Alien Space Avenger (1989)
In 1939 a spaceship carrying four alien escaped prisoners crash-lands on Earth and the aliens take over the bodies of four locals. Fifty years later the aliens find out that an artist has written a comic book called “Space Avenger,” which they believe is about them. They go to New York to try to kill the artist.
The aliens have the ability to regenerate their bodies at will. Whenever someone tries to slow them down by shooting off an arm or leg, they just shake it off and grow another one. This plot device provided more than enough work for makeup and effects supervisors John Bisson and Ralph Cirella, who were busy creating severed limbs and appendages to suit just about every occasion.
“The film contains quite a bit of dark humor,” said Haines, citing a scene in which one of the aliens courts disaster by attempting to regenerate while intoxicated. causing a hand to grow from the remains of a severed foot. In another humorous aside. veteran adult film star Jamie Gillis puts the make on an alien temptress, but ends up being burned alive for his efforts, as she proves to be a bit too passionate.
In addition to the comedic element, one of the appeals for Haines and producers Bob Harris and Ray Sundli was the creative challenge that the film’s 1930s sequences presented. “We loved the idea of using 3-strip Technicolor for the ’30s segments,” said Haines, a film archivist and collector who is no stranger to the process. “Printing stocks for features today are pretty poor,” complained Haines. There is no real richness, and the colors tend to appear washed out and dreary.’
For SPACE AVENGER, color coordinator Juan Cobo was employed in order to achieve a balance between the saturated ’30s sequences and a glossier, rock-video style for the contemporary scenes. In addition, producer Sundlin, cinematographer Mustafa Barat and art director Linda Schubell-Sundlin screened several classic Technicolor prints in order to acquaint themselves with the “look “they wanted.
“To produce a film that will survive the years and maintain richness and proper color, “explained Sundlin. “Steps must be taken from the very start of principal photography.” As further proof of their dedication. Haines and associate producer Frank Calo contacted Beijing Labs in China (the only film lab in the world still equipped for it,” they said) where negotiations are underway for the processing of dye-transfer. 3-strip color release prints of SPACE AVENGER.
In an additional nostalgic gesture, the filmmakers handed the lead role of the ambitious comic book artist to a young actor named Kirk Fairbanks Fogg, a direct descendant of legendary swashbuckler Douglas Fairbanks. Completing a somewhat eclectic cast are TOXIC AVENGER star Robert Prichard and newcomer Gina Mastrogiacomo. “I’m a shameless film buff.” confessed Haines, who sees himself as an embodiment of the total filmmaker.” one who assumes an active role in nearly every aspect of production: writing, editing, even creating his own trailers. “Whenever I’m presented with the opportunity to tossin a bit of trivia or an obvious film ‘in joke,’ I usually jump at it,” he said.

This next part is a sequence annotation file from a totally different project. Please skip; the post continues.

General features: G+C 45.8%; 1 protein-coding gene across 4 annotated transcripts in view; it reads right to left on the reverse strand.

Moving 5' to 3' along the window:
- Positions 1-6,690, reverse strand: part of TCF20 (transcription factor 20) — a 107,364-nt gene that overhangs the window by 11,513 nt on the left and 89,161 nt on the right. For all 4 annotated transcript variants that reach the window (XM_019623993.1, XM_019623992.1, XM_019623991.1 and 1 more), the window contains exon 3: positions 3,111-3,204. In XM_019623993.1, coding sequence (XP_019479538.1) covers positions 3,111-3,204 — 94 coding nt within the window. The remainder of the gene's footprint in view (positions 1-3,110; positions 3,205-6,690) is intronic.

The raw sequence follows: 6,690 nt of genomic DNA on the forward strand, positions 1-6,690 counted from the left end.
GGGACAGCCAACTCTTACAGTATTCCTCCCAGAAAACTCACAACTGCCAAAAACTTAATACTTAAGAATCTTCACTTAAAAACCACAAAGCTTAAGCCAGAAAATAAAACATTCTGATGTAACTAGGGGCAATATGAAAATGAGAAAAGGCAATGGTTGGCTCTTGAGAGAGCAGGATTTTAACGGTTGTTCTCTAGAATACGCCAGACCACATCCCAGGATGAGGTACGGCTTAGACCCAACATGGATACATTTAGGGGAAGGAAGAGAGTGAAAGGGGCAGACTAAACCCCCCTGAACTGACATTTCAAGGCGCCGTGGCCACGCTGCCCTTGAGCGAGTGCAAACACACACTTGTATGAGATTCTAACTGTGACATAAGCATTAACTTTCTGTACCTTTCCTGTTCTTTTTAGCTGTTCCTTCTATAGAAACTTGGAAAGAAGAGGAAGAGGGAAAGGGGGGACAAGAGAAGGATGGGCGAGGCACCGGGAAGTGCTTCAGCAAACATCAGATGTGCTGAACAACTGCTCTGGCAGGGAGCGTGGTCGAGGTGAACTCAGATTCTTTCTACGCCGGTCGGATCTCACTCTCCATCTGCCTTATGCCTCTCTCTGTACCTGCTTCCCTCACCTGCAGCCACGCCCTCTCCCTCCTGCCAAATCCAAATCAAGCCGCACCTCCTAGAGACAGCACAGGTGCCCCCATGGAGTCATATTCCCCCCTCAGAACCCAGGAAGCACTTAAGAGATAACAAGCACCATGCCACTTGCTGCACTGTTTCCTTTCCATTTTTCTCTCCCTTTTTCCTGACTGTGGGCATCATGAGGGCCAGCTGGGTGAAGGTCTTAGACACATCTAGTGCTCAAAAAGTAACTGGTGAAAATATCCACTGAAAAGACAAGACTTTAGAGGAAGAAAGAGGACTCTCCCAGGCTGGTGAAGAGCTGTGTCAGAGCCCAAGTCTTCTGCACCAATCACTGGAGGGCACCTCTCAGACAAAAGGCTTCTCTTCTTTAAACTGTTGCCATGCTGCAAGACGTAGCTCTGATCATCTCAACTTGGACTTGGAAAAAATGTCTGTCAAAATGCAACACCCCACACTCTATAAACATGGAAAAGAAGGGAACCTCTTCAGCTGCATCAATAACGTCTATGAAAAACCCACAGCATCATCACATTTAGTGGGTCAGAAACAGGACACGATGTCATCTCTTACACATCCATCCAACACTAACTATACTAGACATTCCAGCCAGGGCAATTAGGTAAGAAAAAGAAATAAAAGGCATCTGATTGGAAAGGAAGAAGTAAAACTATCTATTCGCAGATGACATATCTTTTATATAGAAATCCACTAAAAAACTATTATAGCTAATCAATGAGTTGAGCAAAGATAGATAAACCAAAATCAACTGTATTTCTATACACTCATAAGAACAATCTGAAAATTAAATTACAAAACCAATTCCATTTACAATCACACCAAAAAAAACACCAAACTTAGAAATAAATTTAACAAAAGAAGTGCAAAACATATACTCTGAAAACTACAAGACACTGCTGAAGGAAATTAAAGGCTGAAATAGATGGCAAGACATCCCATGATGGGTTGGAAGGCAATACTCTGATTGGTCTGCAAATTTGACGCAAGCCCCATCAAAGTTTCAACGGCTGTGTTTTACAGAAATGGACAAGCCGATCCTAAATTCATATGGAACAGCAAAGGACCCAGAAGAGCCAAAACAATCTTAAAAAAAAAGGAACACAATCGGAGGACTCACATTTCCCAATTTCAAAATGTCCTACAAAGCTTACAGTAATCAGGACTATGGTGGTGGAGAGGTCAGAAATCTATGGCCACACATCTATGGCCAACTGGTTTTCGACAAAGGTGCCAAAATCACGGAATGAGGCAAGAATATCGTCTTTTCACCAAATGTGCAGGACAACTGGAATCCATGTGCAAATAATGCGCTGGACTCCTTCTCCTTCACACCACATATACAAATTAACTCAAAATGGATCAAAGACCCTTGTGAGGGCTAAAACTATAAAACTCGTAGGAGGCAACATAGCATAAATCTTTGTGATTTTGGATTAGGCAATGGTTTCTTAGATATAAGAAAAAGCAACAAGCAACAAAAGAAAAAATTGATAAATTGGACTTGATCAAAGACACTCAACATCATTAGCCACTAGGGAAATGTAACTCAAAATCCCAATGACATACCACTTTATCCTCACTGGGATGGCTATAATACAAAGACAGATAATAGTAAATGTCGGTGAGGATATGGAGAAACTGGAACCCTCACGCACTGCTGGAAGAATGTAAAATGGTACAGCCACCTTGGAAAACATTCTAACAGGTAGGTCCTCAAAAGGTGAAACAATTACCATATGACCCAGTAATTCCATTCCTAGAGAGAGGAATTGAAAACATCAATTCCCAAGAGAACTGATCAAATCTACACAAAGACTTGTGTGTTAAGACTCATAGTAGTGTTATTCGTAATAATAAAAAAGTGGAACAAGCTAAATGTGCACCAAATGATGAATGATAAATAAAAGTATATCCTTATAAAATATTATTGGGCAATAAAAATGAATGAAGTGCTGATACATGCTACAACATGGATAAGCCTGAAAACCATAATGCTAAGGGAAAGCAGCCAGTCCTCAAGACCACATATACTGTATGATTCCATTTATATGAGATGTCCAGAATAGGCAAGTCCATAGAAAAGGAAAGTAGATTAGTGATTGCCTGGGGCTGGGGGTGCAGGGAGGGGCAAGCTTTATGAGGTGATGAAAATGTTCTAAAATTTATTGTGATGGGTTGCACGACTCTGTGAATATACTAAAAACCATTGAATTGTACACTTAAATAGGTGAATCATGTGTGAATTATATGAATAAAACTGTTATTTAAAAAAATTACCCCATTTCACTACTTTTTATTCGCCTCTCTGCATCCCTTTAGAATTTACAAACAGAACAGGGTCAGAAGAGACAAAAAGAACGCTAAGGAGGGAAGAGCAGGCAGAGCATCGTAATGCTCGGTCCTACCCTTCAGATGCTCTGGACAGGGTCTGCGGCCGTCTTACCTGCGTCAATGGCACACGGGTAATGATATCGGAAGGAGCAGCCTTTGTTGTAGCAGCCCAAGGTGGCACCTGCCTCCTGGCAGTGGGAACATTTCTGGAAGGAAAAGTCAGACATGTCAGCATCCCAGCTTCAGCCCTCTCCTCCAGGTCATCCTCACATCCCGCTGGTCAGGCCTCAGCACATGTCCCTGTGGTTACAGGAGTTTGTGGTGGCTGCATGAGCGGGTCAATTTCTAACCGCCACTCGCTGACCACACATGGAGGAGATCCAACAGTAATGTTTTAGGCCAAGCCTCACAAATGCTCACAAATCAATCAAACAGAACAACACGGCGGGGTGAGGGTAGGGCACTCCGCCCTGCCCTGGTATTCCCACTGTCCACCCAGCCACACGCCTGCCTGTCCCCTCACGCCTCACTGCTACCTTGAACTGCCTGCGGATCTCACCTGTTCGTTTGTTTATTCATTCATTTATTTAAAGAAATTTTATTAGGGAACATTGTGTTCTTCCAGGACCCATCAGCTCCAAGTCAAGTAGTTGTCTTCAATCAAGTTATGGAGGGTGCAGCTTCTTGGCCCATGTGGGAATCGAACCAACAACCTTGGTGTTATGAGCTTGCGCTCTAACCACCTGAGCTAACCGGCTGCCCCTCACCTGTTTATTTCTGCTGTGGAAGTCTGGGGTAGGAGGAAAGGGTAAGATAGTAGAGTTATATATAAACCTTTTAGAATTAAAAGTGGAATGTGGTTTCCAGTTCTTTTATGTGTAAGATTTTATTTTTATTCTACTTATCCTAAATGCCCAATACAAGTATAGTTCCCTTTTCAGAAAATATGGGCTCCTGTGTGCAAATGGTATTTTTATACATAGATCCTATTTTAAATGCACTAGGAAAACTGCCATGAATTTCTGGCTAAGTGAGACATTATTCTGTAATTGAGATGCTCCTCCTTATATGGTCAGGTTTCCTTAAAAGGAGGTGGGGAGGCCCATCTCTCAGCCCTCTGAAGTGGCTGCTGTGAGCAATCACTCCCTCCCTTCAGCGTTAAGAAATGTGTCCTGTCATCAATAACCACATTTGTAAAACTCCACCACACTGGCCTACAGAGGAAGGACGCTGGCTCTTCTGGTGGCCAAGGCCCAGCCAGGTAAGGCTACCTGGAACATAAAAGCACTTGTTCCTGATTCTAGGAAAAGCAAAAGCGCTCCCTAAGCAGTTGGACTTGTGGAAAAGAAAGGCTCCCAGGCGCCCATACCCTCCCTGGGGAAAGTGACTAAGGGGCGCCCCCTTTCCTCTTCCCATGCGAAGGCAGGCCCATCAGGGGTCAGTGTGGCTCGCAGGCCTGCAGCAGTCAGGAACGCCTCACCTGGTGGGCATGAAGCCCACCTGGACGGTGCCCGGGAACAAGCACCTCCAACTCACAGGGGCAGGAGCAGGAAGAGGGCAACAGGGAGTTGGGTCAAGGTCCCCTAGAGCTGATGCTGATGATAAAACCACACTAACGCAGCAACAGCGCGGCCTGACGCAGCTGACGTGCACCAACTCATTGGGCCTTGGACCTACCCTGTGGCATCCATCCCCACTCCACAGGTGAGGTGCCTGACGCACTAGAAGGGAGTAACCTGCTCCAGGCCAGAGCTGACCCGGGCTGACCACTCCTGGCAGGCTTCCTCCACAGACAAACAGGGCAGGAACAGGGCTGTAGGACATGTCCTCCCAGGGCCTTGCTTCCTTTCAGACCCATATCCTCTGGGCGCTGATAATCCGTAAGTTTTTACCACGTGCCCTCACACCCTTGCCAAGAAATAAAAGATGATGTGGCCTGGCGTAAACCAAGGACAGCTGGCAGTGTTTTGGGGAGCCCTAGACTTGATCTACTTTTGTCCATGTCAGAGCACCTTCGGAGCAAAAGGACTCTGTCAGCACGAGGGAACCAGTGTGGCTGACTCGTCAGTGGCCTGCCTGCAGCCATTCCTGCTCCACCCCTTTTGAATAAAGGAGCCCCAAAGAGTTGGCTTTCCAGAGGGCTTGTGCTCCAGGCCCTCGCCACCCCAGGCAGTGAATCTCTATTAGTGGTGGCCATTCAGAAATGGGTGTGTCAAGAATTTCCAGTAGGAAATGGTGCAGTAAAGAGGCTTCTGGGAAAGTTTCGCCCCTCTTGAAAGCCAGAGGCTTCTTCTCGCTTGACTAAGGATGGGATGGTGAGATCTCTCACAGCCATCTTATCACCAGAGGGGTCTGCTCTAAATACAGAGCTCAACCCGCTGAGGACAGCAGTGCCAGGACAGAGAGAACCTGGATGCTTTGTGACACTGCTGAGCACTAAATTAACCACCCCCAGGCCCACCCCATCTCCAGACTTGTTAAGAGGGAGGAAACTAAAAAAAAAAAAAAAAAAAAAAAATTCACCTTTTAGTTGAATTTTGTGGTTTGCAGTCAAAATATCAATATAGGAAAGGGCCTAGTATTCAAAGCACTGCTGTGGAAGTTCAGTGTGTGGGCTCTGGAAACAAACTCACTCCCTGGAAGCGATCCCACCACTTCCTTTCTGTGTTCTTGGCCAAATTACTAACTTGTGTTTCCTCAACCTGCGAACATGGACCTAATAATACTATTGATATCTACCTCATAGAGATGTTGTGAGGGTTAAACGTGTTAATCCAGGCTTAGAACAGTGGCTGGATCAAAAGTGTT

Is it true you had problems with Troma during the making of Class of Nuke ‘Em High?
Richard W. Haines: Although I wrote, edited and co-directed Class of Nuke Em High I did not have creative control over the film. It has since been re-edited into another version. I no longer credit it as “A Richard W. Haines Film” and leave it off my resume. In hindsight, I wish I had made it independently. In my next feature Space Avenger I retained complete creative control and it’s a much better movie with good production value, photography, music score and is even in dye transfer Technicolor with the prints made in China. I did some research and discovered they had sold the British Technicolor equipment to the Beijing Film Lab so I contacted them and arranged to travel there and make real dye transfer prints. This is why being an indie filmmaker is so critical since I knew no studio would be interested in that type of innovation. So, my experience as a ‘work for hire’ inspired me to form my own production/distribution company, New Wave Film Distribution, Inc. which is still in operation although I’m not producing any more features, just marketing my library.
How did you come to cast Michael McCleery nearly ten years later in Space Avenger?
Richard W. Haines: Ray Sundlin co-produced “Space Avenger” with me. He was also one of the producers on Mother’s Day which is where I met him. He suggested McCleery for the role of one of the alien terrorists since he was one of his friends. I auditioned him and agreed he’d be good for that role.